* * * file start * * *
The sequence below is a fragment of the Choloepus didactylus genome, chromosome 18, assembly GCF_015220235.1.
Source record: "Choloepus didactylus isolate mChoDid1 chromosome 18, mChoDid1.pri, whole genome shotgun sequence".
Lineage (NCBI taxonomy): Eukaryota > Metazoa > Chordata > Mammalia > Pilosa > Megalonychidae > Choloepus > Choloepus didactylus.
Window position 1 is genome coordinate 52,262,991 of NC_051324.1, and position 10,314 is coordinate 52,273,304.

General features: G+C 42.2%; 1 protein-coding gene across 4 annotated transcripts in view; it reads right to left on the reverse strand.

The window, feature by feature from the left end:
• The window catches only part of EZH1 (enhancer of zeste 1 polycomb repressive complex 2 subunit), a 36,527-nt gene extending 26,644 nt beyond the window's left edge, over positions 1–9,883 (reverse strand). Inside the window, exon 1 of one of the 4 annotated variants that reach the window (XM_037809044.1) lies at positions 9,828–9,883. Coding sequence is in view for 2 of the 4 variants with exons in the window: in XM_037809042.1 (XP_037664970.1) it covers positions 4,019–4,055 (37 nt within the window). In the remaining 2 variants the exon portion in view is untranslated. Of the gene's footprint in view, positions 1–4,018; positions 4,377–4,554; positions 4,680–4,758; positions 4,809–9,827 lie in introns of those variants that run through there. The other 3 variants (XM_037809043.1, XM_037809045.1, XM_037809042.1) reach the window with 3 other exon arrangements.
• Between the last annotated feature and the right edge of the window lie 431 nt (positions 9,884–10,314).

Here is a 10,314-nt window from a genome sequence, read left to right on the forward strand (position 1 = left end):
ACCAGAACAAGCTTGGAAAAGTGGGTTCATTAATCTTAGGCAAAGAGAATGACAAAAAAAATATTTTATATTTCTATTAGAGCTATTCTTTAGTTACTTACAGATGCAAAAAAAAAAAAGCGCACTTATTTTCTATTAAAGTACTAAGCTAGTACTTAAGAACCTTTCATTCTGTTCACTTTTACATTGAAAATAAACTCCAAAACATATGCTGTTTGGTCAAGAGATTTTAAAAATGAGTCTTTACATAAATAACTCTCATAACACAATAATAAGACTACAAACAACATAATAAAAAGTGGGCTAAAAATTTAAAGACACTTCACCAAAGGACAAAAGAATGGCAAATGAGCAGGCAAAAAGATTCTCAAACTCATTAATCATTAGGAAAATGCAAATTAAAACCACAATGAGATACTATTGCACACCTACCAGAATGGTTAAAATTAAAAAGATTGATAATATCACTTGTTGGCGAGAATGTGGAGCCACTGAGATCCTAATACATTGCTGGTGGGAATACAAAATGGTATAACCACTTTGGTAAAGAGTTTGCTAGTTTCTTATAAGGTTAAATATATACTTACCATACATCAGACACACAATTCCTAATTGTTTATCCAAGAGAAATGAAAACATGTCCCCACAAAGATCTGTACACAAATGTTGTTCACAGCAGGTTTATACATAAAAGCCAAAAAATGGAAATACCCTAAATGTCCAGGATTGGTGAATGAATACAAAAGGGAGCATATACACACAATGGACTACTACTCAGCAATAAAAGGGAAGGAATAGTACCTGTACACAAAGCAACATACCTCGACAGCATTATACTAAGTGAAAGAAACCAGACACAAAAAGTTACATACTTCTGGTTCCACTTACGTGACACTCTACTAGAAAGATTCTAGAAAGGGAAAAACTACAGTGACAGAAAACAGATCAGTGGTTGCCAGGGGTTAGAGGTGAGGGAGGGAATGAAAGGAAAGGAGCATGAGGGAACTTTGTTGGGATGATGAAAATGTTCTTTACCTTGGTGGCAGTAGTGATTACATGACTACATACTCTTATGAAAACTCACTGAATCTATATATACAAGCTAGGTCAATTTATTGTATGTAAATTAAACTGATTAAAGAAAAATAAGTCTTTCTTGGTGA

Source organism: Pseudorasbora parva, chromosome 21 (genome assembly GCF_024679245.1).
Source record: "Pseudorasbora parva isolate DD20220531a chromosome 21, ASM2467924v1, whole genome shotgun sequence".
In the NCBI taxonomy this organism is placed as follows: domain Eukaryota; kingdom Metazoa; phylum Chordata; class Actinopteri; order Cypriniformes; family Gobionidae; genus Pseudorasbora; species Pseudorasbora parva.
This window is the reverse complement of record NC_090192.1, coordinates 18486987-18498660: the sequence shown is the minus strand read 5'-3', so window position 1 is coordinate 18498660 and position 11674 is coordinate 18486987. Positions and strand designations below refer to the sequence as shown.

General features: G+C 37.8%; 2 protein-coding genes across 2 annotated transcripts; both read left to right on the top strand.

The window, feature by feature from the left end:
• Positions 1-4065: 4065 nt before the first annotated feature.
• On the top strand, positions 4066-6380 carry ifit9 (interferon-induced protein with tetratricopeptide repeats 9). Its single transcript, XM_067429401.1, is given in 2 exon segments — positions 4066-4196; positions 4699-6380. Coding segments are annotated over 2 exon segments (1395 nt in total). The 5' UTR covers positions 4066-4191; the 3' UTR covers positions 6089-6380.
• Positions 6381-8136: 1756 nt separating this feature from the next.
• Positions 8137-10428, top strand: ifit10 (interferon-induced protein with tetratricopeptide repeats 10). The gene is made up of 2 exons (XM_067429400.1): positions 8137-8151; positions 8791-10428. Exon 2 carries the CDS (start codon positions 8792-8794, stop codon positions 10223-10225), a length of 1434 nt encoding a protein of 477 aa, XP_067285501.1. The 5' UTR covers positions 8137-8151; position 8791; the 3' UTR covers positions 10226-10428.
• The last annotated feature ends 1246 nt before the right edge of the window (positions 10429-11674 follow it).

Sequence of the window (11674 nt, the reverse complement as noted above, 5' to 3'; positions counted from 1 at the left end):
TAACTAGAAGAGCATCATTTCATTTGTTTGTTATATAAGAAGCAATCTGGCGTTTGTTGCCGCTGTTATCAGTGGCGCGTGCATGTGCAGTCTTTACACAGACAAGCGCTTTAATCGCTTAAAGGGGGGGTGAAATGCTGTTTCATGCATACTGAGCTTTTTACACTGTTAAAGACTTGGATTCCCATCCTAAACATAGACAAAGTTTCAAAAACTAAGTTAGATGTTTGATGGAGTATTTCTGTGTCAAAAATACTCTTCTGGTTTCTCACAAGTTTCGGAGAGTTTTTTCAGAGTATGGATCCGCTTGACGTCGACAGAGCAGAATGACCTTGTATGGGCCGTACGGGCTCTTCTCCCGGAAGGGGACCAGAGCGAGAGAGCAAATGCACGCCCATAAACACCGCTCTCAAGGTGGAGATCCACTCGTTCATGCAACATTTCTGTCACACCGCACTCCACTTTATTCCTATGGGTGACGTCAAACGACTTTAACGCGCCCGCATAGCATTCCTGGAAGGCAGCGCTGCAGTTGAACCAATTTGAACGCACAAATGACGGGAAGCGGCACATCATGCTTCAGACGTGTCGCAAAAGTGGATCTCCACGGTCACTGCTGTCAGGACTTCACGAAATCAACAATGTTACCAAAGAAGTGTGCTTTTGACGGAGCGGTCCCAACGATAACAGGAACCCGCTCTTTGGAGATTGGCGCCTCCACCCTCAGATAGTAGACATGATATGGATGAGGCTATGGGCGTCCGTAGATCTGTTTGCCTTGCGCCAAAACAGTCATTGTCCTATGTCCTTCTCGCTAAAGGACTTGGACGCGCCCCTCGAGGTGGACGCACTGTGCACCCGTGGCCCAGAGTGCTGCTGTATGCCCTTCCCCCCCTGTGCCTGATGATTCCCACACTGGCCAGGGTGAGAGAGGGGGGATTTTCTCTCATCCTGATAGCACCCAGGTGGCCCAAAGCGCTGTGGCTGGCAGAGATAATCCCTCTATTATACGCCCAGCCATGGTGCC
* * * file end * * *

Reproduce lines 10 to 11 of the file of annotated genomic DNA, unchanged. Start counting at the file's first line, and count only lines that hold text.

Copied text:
ACCAGAACAAGCTTGGAAAAGTGGGTTCATTAATCTTAGGCAAAGAGAATGACAAAAAAAATATTTTATATTTCTATTAGAGCTATTCTTTAGTTACTTACAGATGCAAAAAAAAAAAAGCGCACTTATTTTCTATTAAAGTACTAAGCTAGTACTTAAGAACCTTTCATTCTGTTCACTTTTACATTGAAAATAAACTCCAAAACATATGCTGTTTGGTCAAGAGATTTTAAAAATGAGTCTTTACATAAATAACTCTCATAACACAATAATAAGACTACAAACAACATAATAAAAAGTGGGCTAAAAATTTAAAGACACTTCACCAAAGGACAAAAGAATGGCAAATGAGCAGGCAAAAAGATTCTCAAACTCATTAATCATTAGGAAAATGCAAATTAAAACCACAATGAGATACTATTGCACACCTACCAGAATGGTTAAAATTAAAAAGATTGATAATATCACTTGTTGGCGAGAATGTGGAGCCACTGAGATCCTAATACATTGCTGGTGGGAATACAAAATGGTATAACCACTTTGGTAAAGAGTTTGCTAGTTTCTTATAAGGTTAAATATATACTTACCATACATCAGACACACAATTCCTAATTGTTTATCCAAGAGAAATGAAAACATGTCCCCACAAAGATCTGTACACAAATGTTGTTCACAGCAGGTTTATACATAAAAGCCAAAAAATGGAAATACCCTAAATGTCCAGGATTGGTGAATGAATACAAAAGGGAGCATATACACACAATGGACTACTACTCAGCAATAAAAGGGAAGGAATAGTACCTGTACACAAAGCAACATACCTCGACAGCATTATACTAAGTGAAAGAAACCAGACACAAAAAGTTACATACTTCTGGTTCCACTTACGTGACACTCTACTAGAAAGATTCTAGAAAGGGAAAAACTACAGTGACAGAAAACAGATCAGTGGTTGCCAGGGGTTAGAGGTGAGGGAGGGAATGAAAGGAAAGGAGCATGAGGGAACTTTGTTGGGATGATGAAAATGTTCTTTACCTTGGTGGCAGTAGTGATTACATGACTACATACTCTTATGAAAACTCACTGAATCTATATATACAAGCTAGGTCAATTTATTGTATGTAAATTAAACTGATTAAAGAAAAATAAGTCTTTCTTGGTGA

Source organism: Pseudorasbora parva, chromosome 21 (genome assembly GCF_024679245.1).